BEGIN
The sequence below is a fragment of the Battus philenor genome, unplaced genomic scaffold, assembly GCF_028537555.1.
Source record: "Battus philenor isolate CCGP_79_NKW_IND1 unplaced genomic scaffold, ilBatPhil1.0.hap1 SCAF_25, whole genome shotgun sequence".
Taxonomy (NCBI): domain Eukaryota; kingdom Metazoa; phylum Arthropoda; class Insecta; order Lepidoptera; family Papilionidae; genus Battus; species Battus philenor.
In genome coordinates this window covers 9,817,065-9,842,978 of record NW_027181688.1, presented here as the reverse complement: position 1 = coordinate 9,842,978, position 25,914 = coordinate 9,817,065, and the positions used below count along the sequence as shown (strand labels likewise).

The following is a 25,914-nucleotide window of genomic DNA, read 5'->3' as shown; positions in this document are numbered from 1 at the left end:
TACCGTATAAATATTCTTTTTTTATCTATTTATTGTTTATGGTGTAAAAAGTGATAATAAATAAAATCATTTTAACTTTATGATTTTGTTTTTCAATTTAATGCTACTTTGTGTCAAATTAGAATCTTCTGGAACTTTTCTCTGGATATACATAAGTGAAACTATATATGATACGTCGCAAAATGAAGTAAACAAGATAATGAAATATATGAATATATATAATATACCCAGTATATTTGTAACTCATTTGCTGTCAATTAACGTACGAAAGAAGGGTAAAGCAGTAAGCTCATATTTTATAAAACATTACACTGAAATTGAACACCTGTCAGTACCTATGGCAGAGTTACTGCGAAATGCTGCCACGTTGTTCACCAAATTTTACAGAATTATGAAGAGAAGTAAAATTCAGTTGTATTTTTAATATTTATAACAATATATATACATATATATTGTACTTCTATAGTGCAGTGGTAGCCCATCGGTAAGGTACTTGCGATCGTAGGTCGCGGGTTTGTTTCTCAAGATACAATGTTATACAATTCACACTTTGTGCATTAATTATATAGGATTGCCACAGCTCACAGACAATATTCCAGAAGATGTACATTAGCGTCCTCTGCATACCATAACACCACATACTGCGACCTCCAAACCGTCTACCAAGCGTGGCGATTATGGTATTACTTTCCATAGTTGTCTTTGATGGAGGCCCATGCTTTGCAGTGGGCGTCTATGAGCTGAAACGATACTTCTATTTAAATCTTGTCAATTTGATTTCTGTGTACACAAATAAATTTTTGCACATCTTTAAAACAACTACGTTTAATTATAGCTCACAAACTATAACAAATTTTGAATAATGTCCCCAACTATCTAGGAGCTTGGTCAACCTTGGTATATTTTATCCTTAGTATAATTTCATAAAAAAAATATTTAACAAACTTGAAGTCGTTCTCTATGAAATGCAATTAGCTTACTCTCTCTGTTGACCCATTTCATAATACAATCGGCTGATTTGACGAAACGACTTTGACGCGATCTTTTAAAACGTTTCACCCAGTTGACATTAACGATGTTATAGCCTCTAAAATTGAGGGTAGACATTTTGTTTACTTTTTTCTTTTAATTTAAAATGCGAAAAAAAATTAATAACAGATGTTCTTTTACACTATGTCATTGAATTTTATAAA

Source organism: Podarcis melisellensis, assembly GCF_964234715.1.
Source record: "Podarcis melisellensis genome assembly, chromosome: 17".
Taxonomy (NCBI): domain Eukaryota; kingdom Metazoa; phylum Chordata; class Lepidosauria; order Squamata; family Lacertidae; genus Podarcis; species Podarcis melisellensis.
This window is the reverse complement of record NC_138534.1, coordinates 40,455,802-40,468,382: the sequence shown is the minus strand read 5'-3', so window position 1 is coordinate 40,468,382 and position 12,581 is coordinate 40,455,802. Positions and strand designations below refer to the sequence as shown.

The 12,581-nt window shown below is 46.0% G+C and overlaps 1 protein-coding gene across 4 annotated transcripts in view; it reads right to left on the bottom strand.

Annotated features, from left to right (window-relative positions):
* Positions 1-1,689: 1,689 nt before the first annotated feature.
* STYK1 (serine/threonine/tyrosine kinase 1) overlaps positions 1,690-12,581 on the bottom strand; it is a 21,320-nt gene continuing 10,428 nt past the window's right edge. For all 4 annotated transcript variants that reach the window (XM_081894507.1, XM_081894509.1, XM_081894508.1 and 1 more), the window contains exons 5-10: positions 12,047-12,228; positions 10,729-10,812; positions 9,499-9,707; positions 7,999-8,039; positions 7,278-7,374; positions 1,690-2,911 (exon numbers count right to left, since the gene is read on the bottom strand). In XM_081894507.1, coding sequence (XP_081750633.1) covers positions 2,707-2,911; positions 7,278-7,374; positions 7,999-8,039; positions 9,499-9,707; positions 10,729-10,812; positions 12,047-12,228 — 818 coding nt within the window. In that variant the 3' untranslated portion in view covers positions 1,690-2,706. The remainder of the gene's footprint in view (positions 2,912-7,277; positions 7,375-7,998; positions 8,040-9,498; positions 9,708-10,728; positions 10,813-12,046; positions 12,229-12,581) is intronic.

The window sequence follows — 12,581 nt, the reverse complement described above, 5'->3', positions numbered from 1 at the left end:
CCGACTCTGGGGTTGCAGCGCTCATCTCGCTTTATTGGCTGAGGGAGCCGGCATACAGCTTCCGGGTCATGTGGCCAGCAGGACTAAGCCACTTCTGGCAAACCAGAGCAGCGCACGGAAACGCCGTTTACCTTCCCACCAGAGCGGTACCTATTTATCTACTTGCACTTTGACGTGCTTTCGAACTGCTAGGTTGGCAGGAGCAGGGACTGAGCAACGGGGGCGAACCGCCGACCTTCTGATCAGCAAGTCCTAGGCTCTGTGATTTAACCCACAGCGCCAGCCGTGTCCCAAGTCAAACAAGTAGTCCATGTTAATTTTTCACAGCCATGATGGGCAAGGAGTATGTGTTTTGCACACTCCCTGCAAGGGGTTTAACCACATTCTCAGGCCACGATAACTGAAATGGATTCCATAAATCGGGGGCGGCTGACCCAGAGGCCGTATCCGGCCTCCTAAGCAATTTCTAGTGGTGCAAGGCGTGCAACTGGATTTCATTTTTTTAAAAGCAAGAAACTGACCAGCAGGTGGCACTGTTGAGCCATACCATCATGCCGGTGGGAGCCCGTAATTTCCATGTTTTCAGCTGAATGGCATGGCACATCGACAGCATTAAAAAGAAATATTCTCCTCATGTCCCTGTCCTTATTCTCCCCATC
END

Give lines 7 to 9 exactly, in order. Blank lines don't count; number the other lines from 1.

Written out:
Source organism: Podarcis melisellensis, assembly GCF_964234715.1.
Source record: "Podarcis melisellensis genome assembly, chromosome: 17".
Taxonomy (NCBI): domain Eukaryota; kingdom Metazoa; phylum Chordata; class Lepidosauria; order Squamata; family Lacertidae; genus Podarcis; species Podarcis melisellensis.